Posted by on Aug 11, 2009 in Articles & Advice, Blog, Columns, Featured, Video |

Image Credit: Bucket-wheel excavator in open mine, Welzow, Germany (2005), photo by JaySef, Wikimedia Commons

By Jason Zweig |  Aug. 8, 2009 12:01 a.m. ET

Slicing and dicing data to predict the future can get dicey.

The Super Bowl market indicator holds that stocks will do well after a team from the old National Football League wins the Super Bowl. The Pittsburgh Steelers, an original NFL team, won this year, and the market is up as well. Unfortunately, the losing Arizona Cardinals also are an old NFL team.

The “Sell in May and go away” rule advises investors to get out of the market after April and get back in after October. With the market up 17% since April 30, that rule isn’t looking so good at this point.

Meanwhile, dozens — probably hundreds — of Web sites hawk “proprietary trading tools” and analytical “models” based on factors with cryptic names like McMillan oscillators or floors and ceilings.

There is no end to such rules. But there isn’t much sense to most of them either. An entertaining new book, Nerds on Wall Street, by the veteran quantitative money manager David Leinweber, dissects the shoddy thinking that underlies most of these techniques.

The stock market generates such vast quantities of information that, if you plow through enough of it for long enough, you can always find some relationship that appears to generate spectacular returns — by coincidence alone. This sham is known as “data mining.”

Every year, billions of dollars pour into data-mined investing strategies. No one knows if these techniques will work in the real world. Their results are hypothetical — based on “back-testing,” or a simulation of what would have happened if the manager had actually used these techniques in the past, typically without incurring any fees, trading costs or taxes.

Those assumptions are completely unrealistic, of course. But data-mined numbers can be so irresistible that, as Mr. Leinweber puts it, “they are one of the leading causes of the evaporation of money, especially in quantitative strategies.”

Mr. Leinweber got so frustrated by “irresponsible” data mining that he decided to satirize it. After casting about to find a statistic so absurd that no sensible person could possibly believe it could forecast U.S. stock prices, Mr. Leinweber settled on annual butter production in Bangladesh. Over an 13-year period, he found, this statistic “explained” 75% of the variation in the annual returns of the Standard & Poor’s 500-stock index.

By tossing in U.S. cheese production and the total population of sheep in both Bangladesh and the U.S., Mr. Leinweber was able to “predict” past U.S. stock returns with 99% accuracy.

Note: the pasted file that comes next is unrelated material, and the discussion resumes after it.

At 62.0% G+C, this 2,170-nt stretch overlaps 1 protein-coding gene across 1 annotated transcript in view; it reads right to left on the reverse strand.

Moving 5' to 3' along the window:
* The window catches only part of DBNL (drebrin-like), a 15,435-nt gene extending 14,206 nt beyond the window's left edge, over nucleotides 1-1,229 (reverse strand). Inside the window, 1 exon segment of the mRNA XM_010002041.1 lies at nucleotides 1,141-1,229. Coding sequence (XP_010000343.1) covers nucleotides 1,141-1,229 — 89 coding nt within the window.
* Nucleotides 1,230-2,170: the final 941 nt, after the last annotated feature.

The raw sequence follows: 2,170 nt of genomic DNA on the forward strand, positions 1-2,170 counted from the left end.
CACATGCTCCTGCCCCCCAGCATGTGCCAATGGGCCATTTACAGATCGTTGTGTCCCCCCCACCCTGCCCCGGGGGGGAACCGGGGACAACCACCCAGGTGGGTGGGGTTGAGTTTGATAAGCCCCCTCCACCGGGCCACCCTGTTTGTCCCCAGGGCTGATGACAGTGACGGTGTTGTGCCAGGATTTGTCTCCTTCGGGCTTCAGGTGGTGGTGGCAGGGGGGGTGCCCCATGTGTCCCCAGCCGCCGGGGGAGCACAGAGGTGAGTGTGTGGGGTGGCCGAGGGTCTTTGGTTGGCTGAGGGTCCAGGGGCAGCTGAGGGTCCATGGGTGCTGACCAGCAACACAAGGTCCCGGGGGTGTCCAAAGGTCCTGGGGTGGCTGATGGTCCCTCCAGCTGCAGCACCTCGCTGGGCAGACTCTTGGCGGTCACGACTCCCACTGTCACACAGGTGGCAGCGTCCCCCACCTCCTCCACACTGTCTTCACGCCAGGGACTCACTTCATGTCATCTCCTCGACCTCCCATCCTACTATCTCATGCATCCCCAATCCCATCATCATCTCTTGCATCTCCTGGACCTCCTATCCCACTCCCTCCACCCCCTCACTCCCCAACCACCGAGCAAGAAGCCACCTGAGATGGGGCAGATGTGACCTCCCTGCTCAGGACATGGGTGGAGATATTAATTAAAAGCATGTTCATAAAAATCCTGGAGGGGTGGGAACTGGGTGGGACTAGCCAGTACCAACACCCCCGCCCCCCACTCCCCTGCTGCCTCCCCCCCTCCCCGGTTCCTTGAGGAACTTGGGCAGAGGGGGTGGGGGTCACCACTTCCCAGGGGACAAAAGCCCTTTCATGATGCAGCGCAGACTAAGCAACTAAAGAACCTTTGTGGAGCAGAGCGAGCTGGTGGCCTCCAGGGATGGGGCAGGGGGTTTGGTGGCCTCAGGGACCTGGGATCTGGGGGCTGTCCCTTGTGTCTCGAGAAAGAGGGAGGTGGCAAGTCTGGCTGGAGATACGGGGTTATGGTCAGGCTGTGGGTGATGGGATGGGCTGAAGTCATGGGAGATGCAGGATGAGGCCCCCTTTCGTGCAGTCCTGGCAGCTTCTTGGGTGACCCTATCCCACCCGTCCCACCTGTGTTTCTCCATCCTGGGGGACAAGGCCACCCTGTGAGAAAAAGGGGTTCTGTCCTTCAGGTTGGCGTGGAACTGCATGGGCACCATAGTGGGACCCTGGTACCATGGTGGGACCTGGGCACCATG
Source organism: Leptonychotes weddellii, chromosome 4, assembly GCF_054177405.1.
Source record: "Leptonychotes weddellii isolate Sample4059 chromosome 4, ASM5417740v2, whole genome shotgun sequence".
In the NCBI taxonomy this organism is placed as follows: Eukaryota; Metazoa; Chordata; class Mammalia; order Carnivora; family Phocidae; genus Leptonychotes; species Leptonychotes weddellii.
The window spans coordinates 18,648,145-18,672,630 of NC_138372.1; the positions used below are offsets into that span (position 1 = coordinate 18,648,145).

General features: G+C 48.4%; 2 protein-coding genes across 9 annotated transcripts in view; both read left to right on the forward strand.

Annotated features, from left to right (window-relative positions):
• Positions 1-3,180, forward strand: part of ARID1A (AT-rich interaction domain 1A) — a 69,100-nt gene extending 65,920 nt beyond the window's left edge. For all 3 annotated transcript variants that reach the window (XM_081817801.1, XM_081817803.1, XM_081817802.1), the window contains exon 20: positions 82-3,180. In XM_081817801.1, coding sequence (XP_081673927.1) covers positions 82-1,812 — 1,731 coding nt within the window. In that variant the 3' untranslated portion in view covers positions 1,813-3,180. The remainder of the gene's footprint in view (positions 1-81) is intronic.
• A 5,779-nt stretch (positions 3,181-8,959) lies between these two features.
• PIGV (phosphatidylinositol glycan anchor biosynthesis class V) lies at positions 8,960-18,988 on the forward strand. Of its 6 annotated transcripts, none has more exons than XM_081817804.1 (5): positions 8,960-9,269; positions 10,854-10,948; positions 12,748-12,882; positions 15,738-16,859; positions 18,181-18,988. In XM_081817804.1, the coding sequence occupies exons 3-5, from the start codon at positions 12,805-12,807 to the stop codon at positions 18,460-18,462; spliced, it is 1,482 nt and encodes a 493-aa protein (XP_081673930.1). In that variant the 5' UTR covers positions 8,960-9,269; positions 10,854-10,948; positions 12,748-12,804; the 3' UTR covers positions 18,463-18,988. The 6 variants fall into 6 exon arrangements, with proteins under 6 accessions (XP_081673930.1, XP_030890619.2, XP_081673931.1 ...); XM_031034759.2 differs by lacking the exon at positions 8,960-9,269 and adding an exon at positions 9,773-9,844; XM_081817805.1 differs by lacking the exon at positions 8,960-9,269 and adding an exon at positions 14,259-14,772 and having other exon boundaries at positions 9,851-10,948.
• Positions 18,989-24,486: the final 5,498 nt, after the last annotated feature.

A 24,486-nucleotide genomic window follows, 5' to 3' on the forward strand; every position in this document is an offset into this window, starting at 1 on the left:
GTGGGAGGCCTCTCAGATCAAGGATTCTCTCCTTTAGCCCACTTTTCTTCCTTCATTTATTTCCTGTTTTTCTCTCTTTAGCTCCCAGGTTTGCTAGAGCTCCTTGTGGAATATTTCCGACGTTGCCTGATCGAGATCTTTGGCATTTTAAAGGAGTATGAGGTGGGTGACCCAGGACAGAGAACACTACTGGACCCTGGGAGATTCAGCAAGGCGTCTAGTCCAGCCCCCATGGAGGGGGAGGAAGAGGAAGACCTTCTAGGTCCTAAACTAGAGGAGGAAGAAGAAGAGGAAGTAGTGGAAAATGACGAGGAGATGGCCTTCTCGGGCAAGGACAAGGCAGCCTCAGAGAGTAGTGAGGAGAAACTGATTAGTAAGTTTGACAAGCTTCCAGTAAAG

But the entire exercise, he says, is a total crock. There is no conceivable reason why U.S. stock returns would be determined by Bangladeshi livestock returns.

Mr. Leinweber’s exercise isn’t much more absurd than some actual examples of data mining. One recent scholarly paper purported to show that you can predict stock returns by tracking the number of nine-year-olds in the U.S. Another academic study asserts that stocks are more likely to go up on days when smog goes down.

That points to the first rule for keeping yourself from falling into a data mine: The results have to make sense. Correlation isn’t causation, so there needs to be a logical reason why a particular factor should predict market returns. No matter how appealing the numbers may look, if the cause isn’t plausible, the returns probably won’t last.

The second rule is to break the data into pieces. Divide the measurement period into thirds, for example, to see whether the strategy did well only part of the time. Ask to see the results only for stocks whose names begin with A through J, or R through Z, to see whether the claims hold up when you hold back some of the data.

Next, ask what the results would look like once trading costs, management fees and applicable taxes are subtracted.

Finally, wait. Hypothetical results usually crumple after they collide with the real-world costs of investing. “If a strategy’s worthwhile,” Mr. Leinweber says, “then it’ll still be worthwhile in six months or a year.”

Mr. Leinweber still gets inquiries from money managers who want him to share his data on Bangladeshi butter production so they can get the latest numbers and build a trading strategy around them. “A distressing number of people don’t get that it was a joke,” Mr. Leinweber sighs.

Don’t let the joke be on you.

Source: The Wall Street Journal,

Related video:


For further reading:


False Profits

Chasing Hot Returns in Smart-Beta Funds Can Be a Dumb Idea

When Cheap Funds Cost Too Much

Chapter Four, “Prediction,” in Your Money and Your Brain

Definitions of BACKTESTING, DATA, and PAREIDOLIA in The Devil’s Financial Dictionary

Tyler Vigen’s entertaining website,Spurious Correlations

Daniel Kahneman and Amos Tversky, “Subjective Probability: A Judgment of Representativeness

David H. Bailey et al., “Pseudo-Mathematics and Financial Charlatanism: The Effects of Backtest Overfitting on Out-of-Sample Performance

Campbell R. Harvey, “The Scientific Outlook in Financial Economics

Robert Novy-Marx, “Pseudo-Predictability in Conditional Asset Pricing Tests: Explaining Anomaly Performance with Politics, the Weather, Global Warming, Sunspots, and the Stars